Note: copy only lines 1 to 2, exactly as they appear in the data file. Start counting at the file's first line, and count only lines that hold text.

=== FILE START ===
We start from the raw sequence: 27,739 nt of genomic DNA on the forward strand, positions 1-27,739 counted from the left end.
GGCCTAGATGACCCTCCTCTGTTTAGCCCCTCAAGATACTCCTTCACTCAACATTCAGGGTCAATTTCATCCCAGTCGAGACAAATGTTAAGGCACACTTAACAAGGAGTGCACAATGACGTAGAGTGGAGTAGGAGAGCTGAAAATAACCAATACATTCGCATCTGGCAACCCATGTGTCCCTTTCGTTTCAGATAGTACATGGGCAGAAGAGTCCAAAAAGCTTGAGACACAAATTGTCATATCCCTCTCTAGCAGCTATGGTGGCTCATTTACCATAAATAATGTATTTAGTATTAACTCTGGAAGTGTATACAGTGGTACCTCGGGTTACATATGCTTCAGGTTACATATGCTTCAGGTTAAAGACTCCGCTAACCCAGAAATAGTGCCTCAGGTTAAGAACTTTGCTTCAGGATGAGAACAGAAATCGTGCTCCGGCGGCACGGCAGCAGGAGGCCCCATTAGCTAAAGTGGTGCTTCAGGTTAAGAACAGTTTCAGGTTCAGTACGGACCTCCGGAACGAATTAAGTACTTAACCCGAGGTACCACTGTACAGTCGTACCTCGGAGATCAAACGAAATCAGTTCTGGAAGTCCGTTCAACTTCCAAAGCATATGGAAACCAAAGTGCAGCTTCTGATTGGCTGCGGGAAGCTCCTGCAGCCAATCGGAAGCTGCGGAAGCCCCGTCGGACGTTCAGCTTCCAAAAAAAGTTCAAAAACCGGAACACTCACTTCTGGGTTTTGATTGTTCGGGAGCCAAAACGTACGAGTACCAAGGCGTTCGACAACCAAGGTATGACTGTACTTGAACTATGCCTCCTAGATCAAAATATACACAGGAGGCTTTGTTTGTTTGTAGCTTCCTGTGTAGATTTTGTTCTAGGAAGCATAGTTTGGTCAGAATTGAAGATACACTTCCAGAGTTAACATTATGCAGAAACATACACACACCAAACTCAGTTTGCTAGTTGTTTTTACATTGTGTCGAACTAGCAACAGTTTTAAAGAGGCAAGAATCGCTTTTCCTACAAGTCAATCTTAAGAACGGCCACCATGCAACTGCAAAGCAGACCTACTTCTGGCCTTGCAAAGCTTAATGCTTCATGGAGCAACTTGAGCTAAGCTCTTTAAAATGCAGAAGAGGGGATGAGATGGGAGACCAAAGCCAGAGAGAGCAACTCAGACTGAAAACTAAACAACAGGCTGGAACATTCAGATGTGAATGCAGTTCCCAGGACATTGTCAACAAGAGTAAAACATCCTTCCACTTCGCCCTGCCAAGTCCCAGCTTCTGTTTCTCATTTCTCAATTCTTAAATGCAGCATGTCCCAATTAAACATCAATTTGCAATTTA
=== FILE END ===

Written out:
We start from the raw sequence: 27,739 nt of genomic DNA on the forward strand, positions 1-27,739 counted from the left end.
GGCCTAGATGACCCTCCTCTGTTTAGCCCCTCAAGATACTCCTTCACTCAACATTCAGGGTCAATTTCATCCCAGTCGAGACAAATGTTAAGGCACACTTAACAAGGAGTGCACAATGACGTAGAGTGGAGTAGGAGAGCTGAAAATAACCAATACATTCGCATCTGGCAACCCATGTGTCCCTTTCGTTTCAGATAGTACATGGGCAGAAGAGTCCAAAAAGCTTGAGACACAAATTGTCATATCCCTCTCTAGCAGCTATGGTGGCTCATTTACCATAAATAATGTATTTAGTATTAACTCTGGAAGTGTATACAGTGGTACCTCGGGTTACATATGCTTCAGGTTACATATGCTTCAGGTTAAAGACTCCGCTAACCCAGAAATAGTGCCTCAGGTTAAGAACTTTGCTTCAGGATGAGAACAGAAATCGTGCTCCGGCGGCACGGCAGCAGGAGGCCCCATTAGCTAAAGTGGTGCTTCAGGTTAAGAACAGTTTCAGGTTCAGTACGGACCTCCGGAACGAATTAAGTACTTAACCCGAGGTACCACTGTACAGTCGTACCTCGGAGATCAAACGAAATCAGTTCTGGAAGTCCGTTCAACTTCCAAAGCATATGGAAACCAAAGTGCAGCTTCTGATTGGCTGCGGGAAGCTCCTGCAGCCAATCGGAAGCTGCGGAAGCCCCGTCGGACGTTCAGCTTCCAAAAAAAGTTCAAAAACCGGAACACTCACTTCTGGGTTTTGATTGTTCGGGAGCCAAAACGTACGAGTACCAAGGCGTTCGACAACCAAGGTATGACTGTACTTGAACTATGCCTCCTAGATCAAAATATACACAGGAGGCTTTGTTTGTTTGTAGCTTCCTGTGTAGATTTTGTTCTAGGAAGCATAGTTTGGTCAGAATTGAAGATACACTTCCAGAGTTAACATTATGCAGAAACATACACACACCAAACTCAGTTTGCTAGTTGTTTTTACATTGTGTCGAACTAGCAACAGTTTTAAAGAGGCAAGAATCGCTTTTCCTACAAGTCAATCTTAAGAACGGCCACCATGCAACTGCAAAGCAGACCTACTTCTGGCCTTGCAAAGCTTAATGCTTCATGGAGCAACTTGAGCTAAGCTCTTTAAAATGCAGAAGAGGGGATGAGATGGGAGACCAAAGCCAGAGAGAGCAACTCAGACTGAAAACTAAACAACAGGCTGGAACATTCAGATGTGAATGCAGTTCCCAGGACATTGTCAACAAGAGTAAAACATCCTTCCACTTCGCCCTGCCAAGTCCCAGCTTCTGTTTCTCATTTCTCAATTCTTAAATGCAGCATGTCCCAATTAAACATCAATTTGCAATTTA